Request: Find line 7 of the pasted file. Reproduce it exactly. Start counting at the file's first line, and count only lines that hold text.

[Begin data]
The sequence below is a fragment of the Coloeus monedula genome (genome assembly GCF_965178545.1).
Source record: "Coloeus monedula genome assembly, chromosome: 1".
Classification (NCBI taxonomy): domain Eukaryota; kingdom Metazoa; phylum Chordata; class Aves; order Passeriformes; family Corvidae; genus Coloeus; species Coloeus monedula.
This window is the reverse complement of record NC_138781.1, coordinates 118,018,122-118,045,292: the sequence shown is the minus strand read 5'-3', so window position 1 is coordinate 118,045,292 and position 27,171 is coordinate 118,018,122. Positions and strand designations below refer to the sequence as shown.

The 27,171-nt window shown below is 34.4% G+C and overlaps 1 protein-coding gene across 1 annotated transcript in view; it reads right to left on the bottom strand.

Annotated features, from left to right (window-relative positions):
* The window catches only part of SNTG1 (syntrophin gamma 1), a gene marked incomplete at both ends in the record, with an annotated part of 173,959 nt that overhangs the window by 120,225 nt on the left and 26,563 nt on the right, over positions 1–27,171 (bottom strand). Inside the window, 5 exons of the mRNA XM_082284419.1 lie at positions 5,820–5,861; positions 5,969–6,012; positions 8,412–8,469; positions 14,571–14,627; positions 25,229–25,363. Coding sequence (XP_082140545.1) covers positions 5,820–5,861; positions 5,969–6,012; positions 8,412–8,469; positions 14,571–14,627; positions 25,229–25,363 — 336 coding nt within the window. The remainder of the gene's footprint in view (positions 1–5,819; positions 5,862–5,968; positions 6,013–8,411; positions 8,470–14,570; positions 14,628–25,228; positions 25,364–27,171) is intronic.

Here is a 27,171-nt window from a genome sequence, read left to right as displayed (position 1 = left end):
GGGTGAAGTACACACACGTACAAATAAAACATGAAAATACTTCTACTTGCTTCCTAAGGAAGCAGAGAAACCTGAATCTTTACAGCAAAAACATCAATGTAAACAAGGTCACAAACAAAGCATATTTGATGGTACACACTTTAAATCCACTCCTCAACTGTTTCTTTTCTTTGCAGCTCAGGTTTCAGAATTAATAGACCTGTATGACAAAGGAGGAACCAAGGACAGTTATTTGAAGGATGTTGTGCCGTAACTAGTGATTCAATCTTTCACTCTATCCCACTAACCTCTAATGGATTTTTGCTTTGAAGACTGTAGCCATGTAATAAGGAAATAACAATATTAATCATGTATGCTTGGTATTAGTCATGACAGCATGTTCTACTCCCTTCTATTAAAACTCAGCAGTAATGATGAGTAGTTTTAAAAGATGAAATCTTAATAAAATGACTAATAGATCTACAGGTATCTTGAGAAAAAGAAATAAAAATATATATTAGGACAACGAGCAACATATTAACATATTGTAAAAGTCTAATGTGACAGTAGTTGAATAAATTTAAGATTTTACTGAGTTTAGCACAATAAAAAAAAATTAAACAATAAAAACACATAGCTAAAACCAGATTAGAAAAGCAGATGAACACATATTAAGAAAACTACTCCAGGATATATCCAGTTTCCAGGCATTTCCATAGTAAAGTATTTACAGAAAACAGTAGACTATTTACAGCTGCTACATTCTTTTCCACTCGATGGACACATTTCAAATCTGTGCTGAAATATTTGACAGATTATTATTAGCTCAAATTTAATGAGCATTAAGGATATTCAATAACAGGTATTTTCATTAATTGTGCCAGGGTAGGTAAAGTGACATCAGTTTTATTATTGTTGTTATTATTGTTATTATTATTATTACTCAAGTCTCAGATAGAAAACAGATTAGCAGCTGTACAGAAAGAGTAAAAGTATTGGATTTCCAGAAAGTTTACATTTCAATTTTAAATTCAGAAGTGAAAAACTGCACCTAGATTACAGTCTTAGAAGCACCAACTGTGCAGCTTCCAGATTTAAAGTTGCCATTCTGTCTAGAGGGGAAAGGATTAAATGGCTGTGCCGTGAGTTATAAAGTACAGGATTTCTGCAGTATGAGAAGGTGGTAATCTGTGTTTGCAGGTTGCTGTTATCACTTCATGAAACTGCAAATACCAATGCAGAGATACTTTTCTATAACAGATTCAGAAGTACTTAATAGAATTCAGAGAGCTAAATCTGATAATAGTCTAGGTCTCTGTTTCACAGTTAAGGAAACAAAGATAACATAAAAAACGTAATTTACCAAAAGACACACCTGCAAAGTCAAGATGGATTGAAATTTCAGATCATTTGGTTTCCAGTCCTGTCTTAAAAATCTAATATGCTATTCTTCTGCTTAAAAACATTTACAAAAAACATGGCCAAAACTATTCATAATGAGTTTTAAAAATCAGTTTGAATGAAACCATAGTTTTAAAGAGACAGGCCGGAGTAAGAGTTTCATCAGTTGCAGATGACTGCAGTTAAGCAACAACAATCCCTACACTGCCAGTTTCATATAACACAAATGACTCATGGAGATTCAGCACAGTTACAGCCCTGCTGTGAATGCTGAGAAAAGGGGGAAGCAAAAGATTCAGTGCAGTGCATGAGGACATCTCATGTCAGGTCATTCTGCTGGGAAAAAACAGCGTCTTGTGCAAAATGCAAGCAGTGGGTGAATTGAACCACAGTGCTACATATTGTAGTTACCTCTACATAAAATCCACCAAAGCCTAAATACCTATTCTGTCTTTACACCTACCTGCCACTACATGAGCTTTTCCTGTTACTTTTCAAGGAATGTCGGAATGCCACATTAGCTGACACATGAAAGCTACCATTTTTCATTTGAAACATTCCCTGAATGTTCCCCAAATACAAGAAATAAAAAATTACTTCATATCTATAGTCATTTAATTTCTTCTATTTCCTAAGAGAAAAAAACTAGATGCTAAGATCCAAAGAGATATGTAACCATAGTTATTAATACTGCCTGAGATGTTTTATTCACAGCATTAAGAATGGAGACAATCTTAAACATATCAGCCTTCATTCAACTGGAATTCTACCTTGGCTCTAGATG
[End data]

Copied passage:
* The window catches only part of SNTG1 (syntrophin gamma 1), a gene marked incomplete at both ends in the record, with an annotated part of 173,959 nt that overhangs the window by 120,225 nt on the left and 26,563 nt on the right, over positions 1–27,171 (bottom strand). Inside the window, 5 exons of the mRNA XM_082284419.1 lie at positions 5,820–5,861; positions 5,969–6,012; positions 8,412–8,469; positions 14,571–14,627; positions 25,229–25,363. Coding sequence (XP_082140545.1) covers positions 5,820–5,861; positions 5,969–6,012; positions 8,412–8,469; positions 14,571–14,627; positions 25,229–25,363 — 336 coding nt within the window. The remainder of the gene's footprint in view (positions 1–5,819; positions 5,862–5,968; positions 6,013–8,411; positions 8,470–14,570; positions 14,628–25,228; positions 25,364–27,171) is intronic.